The largest ever DDoS attack, measuring 334Gbps of unwanted traffic, has been recorded at a data centre belonging to an Asian network operator in the first quarter of this year, according to the latest report from DDoS mitigation experts Arbor Networks.
The cyberattack was described as the biggest DDoS hack processed by the firm’s Atlas threat intelligence system, which monitors around a third of all internet traffic from its 330 clients, including telecom groups and internet service providers.
In the first quarter of 2015, Arbor reported 25 global attacks greater in size than 100Gbps, most of which targeted vulnerabilities in Network Time Server (NTP), Simple Service Discovery Protocol (SSDP) and DNS server deployments.
Arbor noted that SSDP seemed to be a significant attack vector over the past year, with the frequency of cyberattacks conducted via SSDP reflection amplification rising from three in the first quarter of 2014 to 83,000 in the fourth quarter, and to 126,000 currently – the biggest of which measured 137.88Gbps.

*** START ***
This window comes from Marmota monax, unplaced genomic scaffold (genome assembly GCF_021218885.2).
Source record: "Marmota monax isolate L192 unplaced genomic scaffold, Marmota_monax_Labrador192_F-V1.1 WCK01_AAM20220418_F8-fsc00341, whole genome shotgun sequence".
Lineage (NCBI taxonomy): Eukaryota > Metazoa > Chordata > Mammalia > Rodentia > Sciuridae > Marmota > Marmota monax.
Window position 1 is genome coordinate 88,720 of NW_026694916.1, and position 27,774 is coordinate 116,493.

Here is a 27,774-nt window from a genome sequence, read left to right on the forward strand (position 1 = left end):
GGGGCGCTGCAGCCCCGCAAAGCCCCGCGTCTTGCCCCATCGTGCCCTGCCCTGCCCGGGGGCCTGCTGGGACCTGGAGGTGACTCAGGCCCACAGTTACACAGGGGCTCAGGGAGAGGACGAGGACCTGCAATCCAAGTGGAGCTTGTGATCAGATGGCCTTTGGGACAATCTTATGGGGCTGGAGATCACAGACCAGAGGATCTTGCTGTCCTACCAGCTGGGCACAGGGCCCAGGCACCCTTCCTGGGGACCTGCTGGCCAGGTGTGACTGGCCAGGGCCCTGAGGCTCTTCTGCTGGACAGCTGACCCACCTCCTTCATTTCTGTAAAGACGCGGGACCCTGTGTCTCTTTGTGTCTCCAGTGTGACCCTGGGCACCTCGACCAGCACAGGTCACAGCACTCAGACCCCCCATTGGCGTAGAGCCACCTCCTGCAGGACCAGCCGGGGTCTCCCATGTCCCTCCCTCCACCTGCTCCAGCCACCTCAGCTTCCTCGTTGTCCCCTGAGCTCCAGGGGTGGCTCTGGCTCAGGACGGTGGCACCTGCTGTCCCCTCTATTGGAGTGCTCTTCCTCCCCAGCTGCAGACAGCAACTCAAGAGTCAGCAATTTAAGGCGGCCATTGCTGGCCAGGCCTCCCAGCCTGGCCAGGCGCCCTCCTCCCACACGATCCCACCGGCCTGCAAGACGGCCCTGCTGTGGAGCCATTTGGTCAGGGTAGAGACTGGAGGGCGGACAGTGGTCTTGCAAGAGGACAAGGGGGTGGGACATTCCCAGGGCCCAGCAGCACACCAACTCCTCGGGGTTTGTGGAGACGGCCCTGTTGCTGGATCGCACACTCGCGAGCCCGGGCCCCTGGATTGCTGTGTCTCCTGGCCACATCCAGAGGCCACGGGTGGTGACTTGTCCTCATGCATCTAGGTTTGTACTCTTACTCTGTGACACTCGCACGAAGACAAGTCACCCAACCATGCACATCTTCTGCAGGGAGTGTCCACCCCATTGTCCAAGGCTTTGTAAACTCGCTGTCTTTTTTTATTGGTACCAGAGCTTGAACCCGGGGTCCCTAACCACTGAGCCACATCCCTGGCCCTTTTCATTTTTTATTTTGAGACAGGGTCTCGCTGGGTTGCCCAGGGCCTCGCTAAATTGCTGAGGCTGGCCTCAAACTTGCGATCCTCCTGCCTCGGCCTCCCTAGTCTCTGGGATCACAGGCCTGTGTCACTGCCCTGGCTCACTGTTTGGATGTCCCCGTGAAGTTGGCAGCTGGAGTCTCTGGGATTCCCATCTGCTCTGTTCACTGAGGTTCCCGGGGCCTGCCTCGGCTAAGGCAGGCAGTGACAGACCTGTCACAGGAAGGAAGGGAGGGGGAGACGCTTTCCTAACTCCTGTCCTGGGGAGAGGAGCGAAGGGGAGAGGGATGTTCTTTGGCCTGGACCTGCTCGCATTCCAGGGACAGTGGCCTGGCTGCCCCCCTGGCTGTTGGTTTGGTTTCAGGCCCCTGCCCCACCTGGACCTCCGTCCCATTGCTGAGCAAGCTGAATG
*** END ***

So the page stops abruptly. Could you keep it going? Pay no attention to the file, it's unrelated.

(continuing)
Reflection amplification is a hacking technique which allows cyberattackers to broaden the amount of traffic generated keep the source address hidden. The trick involves targeting weaknesses in poorly secured devices connected to the internet providing UDP services. By communicating a false request using a forged source IP address produces a response much greater in size than the original request which then overpowers any legitimate requests.
This is often enabled as service providers do not place adequate filters at the edge of their network to stop unwanted traffic with dodgy IP addresses.
“Attacks that are significantly above the 200Gbps level can be extremely dangerous for network operators and can cause collateral damage across service provider, cloud hosting and enterprise networks,” said Arbor director of solutions architects, Darren Anstee.
Anstee added that “DDoS attacks continue to evolve. Not only have volumetric attacks grown significantly in size and frequency over the past 18 months, application-layer attackers are also still pervasive.”